Total (N=8977)Did not lose ≥5% of initial weight (n=6838)Lost ≥5% of initial weight (n=2139)P valuea
Male, %
Age, years, mean (SD)46.6 (11.0)46.3 (11.0)47.3 (11.0).01
Height, m, mean (SD)1.7 (0.1)1.7 (0.1)1.7 (0.1).1
Baseline weight, kg, mean (SD)101.7 (18.3)101.2 (18.1)103.4 (18.9)<.001
Baseline BMI, kg/m2, mean (SD)36.3 (5.6)36.2 (5.6)36.8 (5.8)<.001
Obesity category<.001

Obesity class 1 (30-34.9 kg/m2), %52.353.448.7

Obesity class 2 (35-39.9 kg/m2), %26.726.627.0

Obesity class 3 (≥40 kg/m2), %
Baseline Healthy Diet Score (0-70), mean (SD)30.3 (8.6)30.2 (8.6)30.6 (8.6).1
Final Healthy Diet Score (0-70), mean (SD)32.6 (8.5)31.9 (8.5)34.8 (8.3)<.001
Change in Healthy Diet Score, mean (SD)2.3 (7.5)1.7 (7.3)4.2 (7.9)<.001
Enrollment length, months, mean (SD)11.4 (8.3)10.7 (8.1)13.6 (8.3)<.001
Weight change, %, mean (SD)–1.5 (7.5)1.5 (4.9)–11.1 (6.4)<.001
Weight change, kg, mean (SD)–1.7 (7.9)1.4 (5.0)–11.6 (7.7)<.001

aChi-square tests and analysis of variances tests were used to test differences for categorical and continuous variables.

Using t tests, we found that final BMI was significantly lower than the baseline BMI (P<.001); and final Healthy Diet Score was significantly higher than the baseline Healthy Diet Score (P<.001). In total, 59% of participants reported losing weight, and 24% reported loss of at least 5% of their initial weight. Compared to participants who did not lose at least 5% of their initial weight, those who did were more likely to be slightly older, have a slightly higher baseline weight, be classified as obesity class 3, have a higher change in Healthy Diet Score, and be enrolled in the Foodsmart program longer (Table 2). Their baseline Healthy Diet Scores were comparable.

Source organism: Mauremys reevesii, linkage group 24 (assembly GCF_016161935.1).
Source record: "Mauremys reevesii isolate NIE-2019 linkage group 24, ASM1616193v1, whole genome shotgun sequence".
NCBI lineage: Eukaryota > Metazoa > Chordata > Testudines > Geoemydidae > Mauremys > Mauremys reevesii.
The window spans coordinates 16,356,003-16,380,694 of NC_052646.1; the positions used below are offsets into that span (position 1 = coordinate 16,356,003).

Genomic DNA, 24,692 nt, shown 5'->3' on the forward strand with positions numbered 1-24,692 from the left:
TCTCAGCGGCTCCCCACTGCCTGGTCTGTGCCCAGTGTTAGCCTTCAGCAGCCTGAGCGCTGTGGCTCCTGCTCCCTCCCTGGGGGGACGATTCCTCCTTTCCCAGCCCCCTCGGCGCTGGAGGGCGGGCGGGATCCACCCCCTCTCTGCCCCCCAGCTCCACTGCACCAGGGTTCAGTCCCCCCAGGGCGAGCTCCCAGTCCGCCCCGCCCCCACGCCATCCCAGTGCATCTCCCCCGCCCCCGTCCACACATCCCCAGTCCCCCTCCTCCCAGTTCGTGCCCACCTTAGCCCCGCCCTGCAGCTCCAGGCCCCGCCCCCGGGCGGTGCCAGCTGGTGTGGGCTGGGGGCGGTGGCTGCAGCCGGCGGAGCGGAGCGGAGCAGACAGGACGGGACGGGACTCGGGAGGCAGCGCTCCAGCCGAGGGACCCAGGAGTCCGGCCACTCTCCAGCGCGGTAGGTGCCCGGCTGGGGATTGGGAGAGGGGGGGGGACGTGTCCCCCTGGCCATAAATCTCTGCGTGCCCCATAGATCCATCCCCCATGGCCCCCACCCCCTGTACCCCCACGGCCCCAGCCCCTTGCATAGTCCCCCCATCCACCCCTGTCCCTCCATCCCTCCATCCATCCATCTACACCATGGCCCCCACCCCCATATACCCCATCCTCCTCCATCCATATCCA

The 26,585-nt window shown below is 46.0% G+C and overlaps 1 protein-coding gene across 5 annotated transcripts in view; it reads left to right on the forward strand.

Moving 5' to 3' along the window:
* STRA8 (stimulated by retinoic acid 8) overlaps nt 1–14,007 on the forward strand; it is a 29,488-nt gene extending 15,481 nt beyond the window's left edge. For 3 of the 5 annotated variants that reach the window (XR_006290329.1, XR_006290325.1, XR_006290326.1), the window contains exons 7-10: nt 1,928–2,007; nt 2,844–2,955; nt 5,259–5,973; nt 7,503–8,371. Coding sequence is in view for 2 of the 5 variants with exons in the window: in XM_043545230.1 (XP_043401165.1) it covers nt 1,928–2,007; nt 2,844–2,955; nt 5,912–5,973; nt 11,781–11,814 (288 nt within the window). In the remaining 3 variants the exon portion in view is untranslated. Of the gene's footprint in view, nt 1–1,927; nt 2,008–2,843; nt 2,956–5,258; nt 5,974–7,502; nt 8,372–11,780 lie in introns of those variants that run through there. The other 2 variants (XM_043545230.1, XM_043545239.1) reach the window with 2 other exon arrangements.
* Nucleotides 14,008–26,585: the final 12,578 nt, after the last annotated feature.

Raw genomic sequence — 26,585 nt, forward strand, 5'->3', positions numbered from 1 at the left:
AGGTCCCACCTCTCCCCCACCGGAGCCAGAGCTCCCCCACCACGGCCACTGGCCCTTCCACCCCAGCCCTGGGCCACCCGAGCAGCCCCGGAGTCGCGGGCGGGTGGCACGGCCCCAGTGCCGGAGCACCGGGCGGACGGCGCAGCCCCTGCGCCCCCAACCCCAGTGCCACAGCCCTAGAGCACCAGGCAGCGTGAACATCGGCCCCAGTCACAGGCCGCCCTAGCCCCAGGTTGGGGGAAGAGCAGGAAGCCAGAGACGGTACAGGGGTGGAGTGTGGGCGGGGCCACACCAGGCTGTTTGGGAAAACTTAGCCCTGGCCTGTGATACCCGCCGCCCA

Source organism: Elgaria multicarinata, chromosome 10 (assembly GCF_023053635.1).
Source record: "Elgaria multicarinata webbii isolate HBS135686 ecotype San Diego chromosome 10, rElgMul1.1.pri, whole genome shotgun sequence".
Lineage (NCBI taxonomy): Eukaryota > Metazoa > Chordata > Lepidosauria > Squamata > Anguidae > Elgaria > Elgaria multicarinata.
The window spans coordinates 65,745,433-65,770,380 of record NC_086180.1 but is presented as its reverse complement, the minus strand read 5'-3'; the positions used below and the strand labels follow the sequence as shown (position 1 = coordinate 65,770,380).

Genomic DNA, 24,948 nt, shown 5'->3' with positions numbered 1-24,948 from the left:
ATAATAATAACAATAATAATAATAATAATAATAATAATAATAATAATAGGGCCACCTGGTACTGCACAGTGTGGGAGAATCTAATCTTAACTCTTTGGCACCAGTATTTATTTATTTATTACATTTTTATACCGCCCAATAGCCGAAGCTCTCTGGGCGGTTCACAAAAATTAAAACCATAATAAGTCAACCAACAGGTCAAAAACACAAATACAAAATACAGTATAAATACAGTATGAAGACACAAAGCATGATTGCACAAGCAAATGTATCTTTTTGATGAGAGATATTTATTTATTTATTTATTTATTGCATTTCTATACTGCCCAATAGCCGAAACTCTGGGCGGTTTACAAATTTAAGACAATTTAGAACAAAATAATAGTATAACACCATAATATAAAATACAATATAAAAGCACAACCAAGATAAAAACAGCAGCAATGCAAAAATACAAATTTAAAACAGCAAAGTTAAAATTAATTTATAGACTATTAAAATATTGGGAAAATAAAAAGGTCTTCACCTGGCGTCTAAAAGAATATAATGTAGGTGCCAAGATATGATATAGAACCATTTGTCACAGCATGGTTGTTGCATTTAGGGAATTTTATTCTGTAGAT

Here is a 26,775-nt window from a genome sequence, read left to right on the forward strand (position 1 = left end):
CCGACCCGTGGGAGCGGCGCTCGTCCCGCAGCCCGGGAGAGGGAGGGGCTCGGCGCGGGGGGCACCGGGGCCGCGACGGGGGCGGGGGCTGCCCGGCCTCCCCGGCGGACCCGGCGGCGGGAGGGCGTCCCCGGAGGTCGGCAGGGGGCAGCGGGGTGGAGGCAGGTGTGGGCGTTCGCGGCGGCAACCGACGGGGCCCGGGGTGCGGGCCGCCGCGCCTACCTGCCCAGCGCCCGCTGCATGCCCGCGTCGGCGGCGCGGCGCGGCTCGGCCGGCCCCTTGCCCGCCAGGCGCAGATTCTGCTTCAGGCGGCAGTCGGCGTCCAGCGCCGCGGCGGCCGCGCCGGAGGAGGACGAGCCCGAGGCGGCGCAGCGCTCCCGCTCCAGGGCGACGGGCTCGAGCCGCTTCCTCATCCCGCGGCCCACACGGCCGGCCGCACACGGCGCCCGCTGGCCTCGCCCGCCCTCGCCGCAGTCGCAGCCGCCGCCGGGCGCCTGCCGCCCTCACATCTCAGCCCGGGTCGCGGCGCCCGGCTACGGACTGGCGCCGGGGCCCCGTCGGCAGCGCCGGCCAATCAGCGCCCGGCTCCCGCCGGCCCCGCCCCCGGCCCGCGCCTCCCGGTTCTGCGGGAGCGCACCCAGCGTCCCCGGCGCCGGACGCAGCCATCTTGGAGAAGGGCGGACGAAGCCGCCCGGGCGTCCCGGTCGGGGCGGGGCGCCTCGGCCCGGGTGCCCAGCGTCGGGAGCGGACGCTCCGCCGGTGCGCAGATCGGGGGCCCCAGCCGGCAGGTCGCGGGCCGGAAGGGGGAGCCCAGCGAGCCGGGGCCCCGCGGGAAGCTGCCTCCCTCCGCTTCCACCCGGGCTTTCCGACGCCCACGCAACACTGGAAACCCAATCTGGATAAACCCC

Predictors of At Least 5% Weight Loss

The percentage of users who lost at least 5% of their initial weight increased with longer enrollment duration (Figure 2).

Individual variables contributing to at least 5% weight loss were assessed using univariate logistic regression models (Table 3).

We collectively analyzed the variables and 5% weight loss in a multivariate logistic regression model. Baseline BMI, baseline Healthy Diet Score, greater change in Healthy Diet Score, and enrollment length were all directly associated with higher odds of achieving at least 5% weight loss.

Figure 2. Percent of users who lost at least 5% of initial weight by cumulative enrollment duration.
View this figure
Table 3. Factors contributing to at least 5% weight loss in univariate and multivariate logistic regression models.

Univariate OR (95% CI)P valueMultivariate OR (95% CI)P value
Gender (male)1.01 (0.89-1.14).91.03 (0.91-1.17).7
Age, years1.01 (1.00-1.01)<.0011.00 (1.00-1.01).4
Baseline BMI, kg/m21.02 (1.01-1.03)<.0011.02 (1.02-1.03)<.001
Baseline Healthy Diet Score, per 2-point increase1.01 (1.00-1.02)<.0011.06 (1.05-1.08)<.001
Change in Healthy Diet Score, per 2-point increase1.09 (1.08-1.11)<.0011.12 (1.11-1.14)<.001
Enrollment length, per 6 months1.28 (1.24-1.32)<.0011.28 (1.23-1.32)<.001

Stratified Analyses

Figure 3A-D shows the mean percent weight change stratified by enrollment length category (less than 6 months, greater than 6 months to 12 months, greater than 12 months to 18 months, greater than 18 months) and by gender, age category, BMI category, and change in Healthy Diet Score (increase vs stayed the same or decrease).